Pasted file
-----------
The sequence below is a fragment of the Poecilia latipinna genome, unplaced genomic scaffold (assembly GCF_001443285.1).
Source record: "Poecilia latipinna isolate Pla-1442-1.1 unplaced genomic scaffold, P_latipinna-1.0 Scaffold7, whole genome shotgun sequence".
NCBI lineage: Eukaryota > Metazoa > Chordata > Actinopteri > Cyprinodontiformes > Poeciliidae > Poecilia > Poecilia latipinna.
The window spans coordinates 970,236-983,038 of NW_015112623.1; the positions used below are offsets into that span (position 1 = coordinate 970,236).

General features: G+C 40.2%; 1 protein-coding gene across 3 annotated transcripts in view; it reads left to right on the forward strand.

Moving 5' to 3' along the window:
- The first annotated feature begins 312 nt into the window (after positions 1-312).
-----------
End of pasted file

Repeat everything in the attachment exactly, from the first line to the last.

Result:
The sequence below is a fragment of the Poecilia latipinna genome, unplaced genomic scaffold (assembly GCF_001443285.1).
Source record: "Poecilia latipinna isolate Pla-1442-1.1 unplaced genomic scaffold, P_latipinna-1.0 Scaffold7, whole genome shotgun sequence".
NCBI lineage: Eukaryota > Metazoa > Chordata > Actinopteri > Cyprinodontiformes > Poeciliidae > Poecilia > Poecilia latipinna.
The window spans coordinates 970,236-983,038 of NW_015112623.1; the positions used below are offsets into that span (position 1 = coordinate 970,236).

General features: G+C 40.2%; 1 protein-coding gene across 3 annotated transcripts in view; it reads left to right on the forward strand.

Moving 5' to 3' along the window:
- The first annotated feature begins 312 nt into the window (after positions 1-312).